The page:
One of the reasons that games are so effective in fostering learning, as well as developing a growth mindset, is that trial and error, mistakes and “do-overs” happen in an environment of low stakes, where the focus is on improving skills, acquiring tools and knowledge, and interacting with collaborators and support systems. In traditional education, the gateway to leveling up is often a high-stakes exam, performed in isolation and not experienced by the student as a chance to learn and get closer to mastery.
One of the criticisms I sometimes hear of gamification in education is that it will train students to work hard only when they get a reward. In fact, marketers have done a great job of training us as a society to expect a reward for doing something we would do without a reward (think about rewards points or airline miles or 50-cent-off coupons). Not only is this often a waste of time, energy and value, it can actually backfire. For example, when kindergarten-age children who enjoy drawing and engage in drawing spontaneously start to be rewarded for drawing a picture, they will stop drawing when no longer rewarded. These findings come from the research of Mark Lepper and others.
Here again, we need to focus on the reasons for gamification. It is not to get students to do things they otherwise wouldn’t be interested in doing (which would be a bribe). It is to reinforce students’ progress towards mastery of something they understand and care about achieving. If there is no clear relevance to the purpose of the learning we want them to engage in, it is like offering me $1 off on peanut butter (I don’t like peanut butter at any price). Rewards make sense as part of growth mindset activities, as long as they are part of recognizing attainment of high levels of mastery rather than bribes.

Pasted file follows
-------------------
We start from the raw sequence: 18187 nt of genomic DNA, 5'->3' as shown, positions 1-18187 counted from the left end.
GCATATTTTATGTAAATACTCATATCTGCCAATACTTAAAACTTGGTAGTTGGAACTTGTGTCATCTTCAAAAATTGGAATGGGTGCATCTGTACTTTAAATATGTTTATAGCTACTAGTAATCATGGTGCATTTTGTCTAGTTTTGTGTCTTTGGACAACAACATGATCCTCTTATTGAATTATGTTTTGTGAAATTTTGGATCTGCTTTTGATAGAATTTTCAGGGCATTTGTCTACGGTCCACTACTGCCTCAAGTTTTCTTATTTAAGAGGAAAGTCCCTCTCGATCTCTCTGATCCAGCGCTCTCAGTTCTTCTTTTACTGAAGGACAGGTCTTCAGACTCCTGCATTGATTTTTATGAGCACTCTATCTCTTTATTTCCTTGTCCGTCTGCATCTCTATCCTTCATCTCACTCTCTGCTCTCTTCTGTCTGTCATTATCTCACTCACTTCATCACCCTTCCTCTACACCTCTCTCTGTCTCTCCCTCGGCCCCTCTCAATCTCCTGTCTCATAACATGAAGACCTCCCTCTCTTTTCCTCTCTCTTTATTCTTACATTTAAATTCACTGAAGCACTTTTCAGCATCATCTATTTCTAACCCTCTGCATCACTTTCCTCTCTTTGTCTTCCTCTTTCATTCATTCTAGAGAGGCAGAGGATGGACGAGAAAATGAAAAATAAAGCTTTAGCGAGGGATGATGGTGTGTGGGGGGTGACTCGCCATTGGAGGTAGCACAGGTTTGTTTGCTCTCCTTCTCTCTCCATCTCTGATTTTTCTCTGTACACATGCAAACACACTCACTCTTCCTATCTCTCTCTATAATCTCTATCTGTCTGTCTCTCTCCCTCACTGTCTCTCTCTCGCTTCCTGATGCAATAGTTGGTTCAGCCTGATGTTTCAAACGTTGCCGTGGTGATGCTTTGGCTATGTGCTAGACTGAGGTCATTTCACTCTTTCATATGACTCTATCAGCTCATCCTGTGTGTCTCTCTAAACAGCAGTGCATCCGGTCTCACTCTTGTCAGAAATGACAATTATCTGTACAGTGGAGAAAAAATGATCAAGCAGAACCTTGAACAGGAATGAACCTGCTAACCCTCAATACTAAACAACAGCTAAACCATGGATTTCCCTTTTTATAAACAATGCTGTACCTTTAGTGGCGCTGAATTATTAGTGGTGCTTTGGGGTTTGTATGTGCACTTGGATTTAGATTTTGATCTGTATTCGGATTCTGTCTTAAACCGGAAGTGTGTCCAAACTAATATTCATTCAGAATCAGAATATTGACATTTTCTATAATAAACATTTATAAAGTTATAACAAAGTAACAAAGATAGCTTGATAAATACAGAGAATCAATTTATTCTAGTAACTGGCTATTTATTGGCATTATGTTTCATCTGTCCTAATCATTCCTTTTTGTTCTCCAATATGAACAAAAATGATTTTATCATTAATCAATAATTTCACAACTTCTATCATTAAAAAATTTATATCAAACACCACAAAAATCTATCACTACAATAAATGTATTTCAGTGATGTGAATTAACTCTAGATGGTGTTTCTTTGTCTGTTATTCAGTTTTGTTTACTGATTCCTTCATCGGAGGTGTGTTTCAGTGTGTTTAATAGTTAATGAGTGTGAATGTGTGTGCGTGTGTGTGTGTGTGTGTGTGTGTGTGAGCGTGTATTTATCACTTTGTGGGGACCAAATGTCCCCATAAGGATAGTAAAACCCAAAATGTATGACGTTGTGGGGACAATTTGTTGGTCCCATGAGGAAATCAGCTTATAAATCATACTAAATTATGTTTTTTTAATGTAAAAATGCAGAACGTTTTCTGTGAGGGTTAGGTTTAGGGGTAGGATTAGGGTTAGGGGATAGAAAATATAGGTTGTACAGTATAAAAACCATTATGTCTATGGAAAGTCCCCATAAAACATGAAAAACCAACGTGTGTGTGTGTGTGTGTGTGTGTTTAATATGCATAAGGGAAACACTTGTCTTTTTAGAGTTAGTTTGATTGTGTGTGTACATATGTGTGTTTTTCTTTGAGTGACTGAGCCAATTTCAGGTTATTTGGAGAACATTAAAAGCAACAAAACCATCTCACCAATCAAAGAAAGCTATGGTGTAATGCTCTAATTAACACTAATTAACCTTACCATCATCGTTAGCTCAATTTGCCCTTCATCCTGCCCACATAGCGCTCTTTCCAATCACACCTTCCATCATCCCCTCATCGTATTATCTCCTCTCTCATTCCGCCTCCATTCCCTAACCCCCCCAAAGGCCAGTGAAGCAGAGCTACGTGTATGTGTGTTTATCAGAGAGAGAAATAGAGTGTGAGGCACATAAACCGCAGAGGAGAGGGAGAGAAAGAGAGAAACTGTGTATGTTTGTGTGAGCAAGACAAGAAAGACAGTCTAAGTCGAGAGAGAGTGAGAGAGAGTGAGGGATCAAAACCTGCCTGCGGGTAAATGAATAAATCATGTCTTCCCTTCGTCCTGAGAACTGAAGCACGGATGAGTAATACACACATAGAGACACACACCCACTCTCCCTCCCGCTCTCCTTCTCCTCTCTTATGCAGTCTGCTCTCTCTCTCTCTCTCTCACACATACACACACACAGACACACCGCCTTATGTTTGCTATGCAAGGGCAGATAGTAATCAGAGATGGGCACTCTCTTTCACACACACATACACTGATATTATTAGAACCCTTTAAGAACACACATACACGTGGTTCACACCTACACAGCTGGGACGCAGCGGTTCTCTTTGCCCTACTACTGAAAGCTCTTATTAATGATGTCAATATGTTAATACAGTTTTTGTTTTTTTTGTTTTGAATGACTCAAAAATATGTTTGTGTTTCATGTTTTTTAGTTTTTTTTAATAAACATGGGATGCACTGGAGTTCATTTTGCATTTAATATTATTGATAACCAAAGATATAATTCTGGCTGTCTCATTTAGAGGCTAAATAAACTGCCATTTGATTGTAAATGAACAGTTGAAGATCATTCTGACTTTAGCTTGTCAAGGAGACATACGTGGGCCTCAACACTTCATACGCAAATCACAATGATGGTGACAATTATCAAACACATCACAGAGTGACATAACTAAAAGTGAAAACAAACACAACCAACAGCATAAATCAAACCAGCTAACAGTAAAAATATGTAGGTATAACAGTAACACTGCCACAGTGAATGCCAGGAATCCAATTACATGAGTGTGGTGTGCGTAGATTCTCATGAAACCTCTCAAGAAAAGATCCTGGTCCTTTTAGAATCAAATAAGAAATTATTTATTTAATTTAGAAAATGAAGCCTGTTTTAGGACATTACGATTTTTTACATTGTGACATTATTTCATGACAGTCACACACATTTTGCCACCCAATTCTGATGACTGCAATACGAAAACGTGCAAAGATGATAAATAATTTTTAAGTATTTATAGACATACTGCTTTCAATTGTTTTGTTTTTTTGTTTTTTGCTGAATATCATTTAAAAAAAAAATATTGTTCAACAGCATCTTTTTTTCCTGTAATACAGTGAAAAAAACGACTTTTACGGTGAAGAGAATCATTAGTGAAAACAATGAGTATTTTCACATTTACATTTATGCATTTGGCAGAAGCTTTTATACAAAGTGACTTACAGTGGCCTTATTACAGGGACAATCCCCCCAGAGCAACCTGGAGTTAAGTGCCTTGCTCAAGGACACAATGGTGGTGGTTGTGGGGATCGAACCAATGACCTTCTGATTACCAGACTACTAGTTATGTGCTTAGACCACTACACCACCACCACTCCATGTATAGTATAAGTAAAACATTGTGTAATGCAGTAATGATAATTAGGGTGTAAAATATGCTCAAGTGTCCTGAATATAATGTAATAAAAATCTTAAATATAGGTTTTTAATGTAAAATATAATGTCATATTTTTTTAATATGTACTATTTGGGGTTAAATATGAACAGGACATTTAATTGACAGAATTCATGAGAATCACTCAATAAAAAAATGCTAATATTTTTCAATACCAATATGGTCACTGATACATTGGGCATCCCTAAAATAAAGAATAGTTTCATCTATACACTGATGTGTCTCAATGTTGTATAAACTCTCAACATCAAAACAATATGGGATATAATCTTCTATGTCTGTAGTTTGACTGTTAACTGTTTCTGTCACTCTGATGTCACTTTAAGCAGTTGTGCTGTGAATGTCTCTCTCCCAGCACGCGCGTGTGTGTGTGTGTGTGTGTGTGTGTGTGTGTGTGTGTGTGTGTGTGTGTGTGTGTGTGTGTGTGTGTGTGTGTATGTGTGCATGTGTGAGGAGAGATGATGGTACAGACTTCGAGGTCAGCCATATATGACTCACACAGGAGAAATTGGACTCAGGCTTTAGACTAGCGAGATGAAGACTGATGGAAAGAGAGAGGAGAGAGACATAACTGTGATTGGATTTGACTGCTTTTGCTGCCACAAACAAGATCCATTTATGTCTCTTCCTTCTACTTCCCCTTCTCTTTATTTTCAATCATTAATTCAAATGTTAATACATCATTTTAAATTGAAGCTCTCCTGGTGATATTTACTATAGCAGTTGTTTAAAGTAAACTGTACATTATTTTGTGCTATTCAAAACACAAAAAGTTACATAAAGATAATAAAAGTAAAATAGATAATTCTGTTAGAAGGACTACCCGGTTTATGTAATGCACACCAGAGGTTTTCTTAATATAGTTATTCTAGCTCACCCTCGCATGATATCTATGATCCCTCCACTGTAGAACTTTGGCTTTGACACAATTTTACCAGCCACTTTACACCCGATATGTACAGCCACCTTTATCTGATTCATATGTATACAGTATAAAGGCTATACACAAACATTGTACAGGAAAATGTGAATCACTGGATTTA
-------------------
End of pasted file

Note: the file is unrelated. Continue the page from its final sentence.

The impetus for sharing these thoughts on gamification is the article in CIOReview that issued last week naming BrainWare Learning one of the top twenty gamification companies globally. When I think about gamification and growth mindset, it always reminds me of a story of a group of students who used BrainWare SAFARI cognitive training software in their school. These students experienced an average of 14 percentile points of cognitive growth on the CogAT (Cognitive Abilities Test), a test designed to predict academic performance following their use of BrainWare for 12 weeks.
The connection to growth mindset became very apparent in a conversation some of the students had later in the year when working on a group project. It was a difficult project and the students were struggling. One of them said, “we just can’t do this. I don’t think we’ll ever figure it out.” Another student thought a moment and said, “No. Remember when we were doing BrainWare and we didn’t think we’d ever pass a level, but we kept at it and succeeded?” The students kept at that tough project… and succeeded. It’s time to get more students to play growth mindset games so they can fail repeatedly and then learn!
For other ways to help students develop a growth mindset, check out our webinar on Fostering a Growth Mindset in Your Students and Yourself.
© BrainWare Learning Company | All Rights Reserved.